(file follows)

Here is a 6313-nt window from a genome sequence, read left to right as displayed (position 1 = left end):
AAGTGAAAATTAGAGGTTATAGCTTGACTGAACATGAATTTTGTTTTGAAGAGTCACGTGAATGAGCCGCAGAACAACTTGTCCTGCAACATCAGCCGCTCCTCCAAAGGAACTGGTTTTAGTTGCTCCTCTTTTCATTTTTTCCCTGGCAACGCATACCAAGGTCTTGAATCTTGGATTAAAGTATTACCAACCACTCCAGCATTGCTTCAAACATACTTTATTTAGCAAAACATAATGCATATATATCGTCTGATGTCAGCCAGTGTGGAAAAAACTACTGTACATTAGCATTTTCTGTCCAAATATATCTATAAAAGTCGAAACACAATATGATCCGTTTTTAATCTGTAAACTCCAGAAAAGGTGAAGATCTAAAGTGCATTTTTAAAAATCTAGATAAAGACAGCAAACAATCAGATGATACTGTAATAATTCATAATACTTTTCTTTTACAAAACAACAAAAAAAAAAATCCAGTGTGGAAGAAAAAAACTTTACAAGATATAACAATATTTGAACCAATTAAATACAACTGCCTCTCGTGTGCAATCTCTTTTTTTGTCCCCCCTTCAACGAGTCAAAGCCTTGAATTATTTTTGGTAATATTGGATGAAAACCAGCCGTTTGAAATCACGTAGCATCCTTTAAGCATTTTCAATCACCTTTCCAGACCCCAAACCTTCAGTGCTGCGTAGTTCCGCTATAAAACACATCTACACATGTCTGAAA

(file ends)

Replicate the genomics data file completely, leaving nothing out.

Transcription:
Here is a 6313-nt window from a genome sequence, read left to right as displayed (position 1 = left end):
AAGTGAAAATTAGAGGTTATAGCTTGACTGAACATGAATTTTGTTTTGAAGAGTCACGTGAATGAGCCGCAGAACAACTTGTCCTGCAACATCAGCCGCTCCTCCAAAGGAACTGGTTTTAGTTGCTCCTCTTTTCATTTTTTCCCTGGCAACGCATACCAAGGTCTTGAATCTTGGATTAAAGTATTACCAACCACTCCAGCATTGCTTCAAACATACTTTATTTAGCAAAACATAATGCATATATATCGTCTGATGTCAGCCAGTGTGGAAAAAACTACTGTACATTAGCATTTTCTGTCCAAATATATCTATAAAAGTCGAAACACAATATGATCCGTTTTTAATCTGTAAACTCCAGAAAAGGTGAAGATCTAAAGTGCATTTTTAAAAATCTAGATAAAGACAGCAAACAATCAGATGATACTGTAATAATTCATAATACTTTTCTTTTACAAAACAACAAAAAAAAAAATCCAGTGTGGAAGAAAAAAACTTTACAAGATATAACAATATTTGAACCAATTAAATACAACTGCCTCTCGTGTGCAATCTCTTTTTTTGTCCCCCCTTCAACGAGTCAAAGCCTTGAATTATTTTTGGTAATATTGGATGAAAACCAGCCGTTTGAAATCACGTAGCATCCTTTAAGCATTTTCAATCACCTTTCCAGACCCCAAACCTTCAGTGCTGCGTAGTTCCGCTATAAAACACATCTACACATGTCTGAAA